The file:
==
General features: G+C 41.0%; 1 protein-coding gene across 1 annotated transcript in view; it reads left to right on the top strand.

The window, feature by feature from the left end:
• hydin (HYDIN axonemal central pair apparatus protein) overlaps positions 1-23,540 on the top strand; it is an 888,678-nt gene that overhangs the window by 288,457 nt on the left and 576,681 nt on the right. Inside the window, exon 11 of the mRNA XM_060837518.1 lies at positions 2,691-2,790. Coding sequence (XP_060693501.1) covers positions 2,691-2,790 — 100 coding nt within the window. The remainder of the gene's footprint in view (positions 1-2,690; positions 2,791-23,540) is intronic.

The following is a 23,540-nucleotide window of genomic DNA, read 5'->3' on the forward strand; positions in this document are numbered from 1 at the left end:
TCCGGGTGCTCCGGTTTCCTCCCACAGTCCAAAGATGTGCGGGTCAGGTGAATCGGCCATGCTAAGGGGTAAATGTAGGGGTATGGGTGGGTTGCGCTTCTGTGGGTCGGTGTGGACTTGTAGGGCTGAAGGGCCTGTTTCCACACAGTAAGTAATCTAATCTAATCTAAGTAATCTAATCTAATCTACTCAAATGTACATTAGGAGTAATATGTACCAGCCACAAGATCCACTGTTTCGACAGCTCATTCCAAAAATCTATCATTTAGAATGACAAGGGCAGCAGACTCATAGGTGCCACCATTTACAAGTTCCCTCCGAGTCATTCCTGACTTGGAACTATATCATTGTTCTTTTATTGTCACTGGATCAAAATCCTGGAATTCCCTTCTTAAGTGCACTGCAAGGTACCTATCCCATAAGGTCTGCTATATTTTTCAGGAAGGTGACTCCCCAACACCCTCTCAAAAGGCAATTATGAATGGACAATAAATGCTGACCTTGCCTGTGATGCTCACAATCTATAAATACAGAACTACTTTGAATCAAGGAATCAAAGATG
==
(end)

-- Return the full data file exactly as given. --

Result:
General features: G+C 41.0%; 1 protein-coding gene across 1 annotated transcript in view; it reads left to right on the top strand.

The window, feature by feature from the left end:
• hydin (HYDIN axonemal central pair apparatus protein) overlaps positions 1-23,540 on the top strand; it is an 888,678-nt gene that overhangs the window by 288,457 nt on the left and 576,681 nt on the right. Inside the window, exon 11 of the mRNA XM_060837518.1 lies at positions 2,691-2,790. Coding sequence (XP_060693501.1) covers positions 2,691-2,790 — 100 coding nt within the window. The remainder of the gene's footprint in view (positions 1-2,690; positions 2,791-23,540) is intronic.

The following is a 23,540-nucleotide window of genomic DNA, read 5'->3' on the forward strand; positions in this document are numbered from 1 at the left end:
TCCGGGTGCTCCGGTTTCCTCCCACAGTCCAAAGATGTGCGGGTCAGGTGAATCGGCCATGCTAAGGGGTAAATGTAGGGGTATGGGTGGGTTGCGCTTCTGTGGGTCGGTGTGGACTTGTAGGGCTGAAGGGCCTGTTTCCACACAGTAAGTAATCTAATCTAATCTAAGTAATCTAATCTAATCTACTCAAATGTACATTAGGAGTAATATGTACCAGCCACAAGATCCACTGTTTCGACAGCTCATTCCAAAAATCTATCATTTAGAATGACAAGGGCAGCAGACTCATAGGTGCCACCATTTACAAGTTCCCTCCGAGTCATTCCTGACTTGGAACTATATCATTGTTCTTTTATTGTCACTGGATCAAAATCCTGGAATTCCCTTCTTAAGTGCACTGCAAGGTACCTATCCCATAAGGTCTGCTATATTTTTCAGGAAGGTGACTCCCCAACACCCTCTCAAAAGGCAATTATGAATGGACAATAAATGCTGACCTTGCCTGTGATGCTCACAATCTATAAATACAGAACTACTTTGAATCAAGGAATCAAAGATG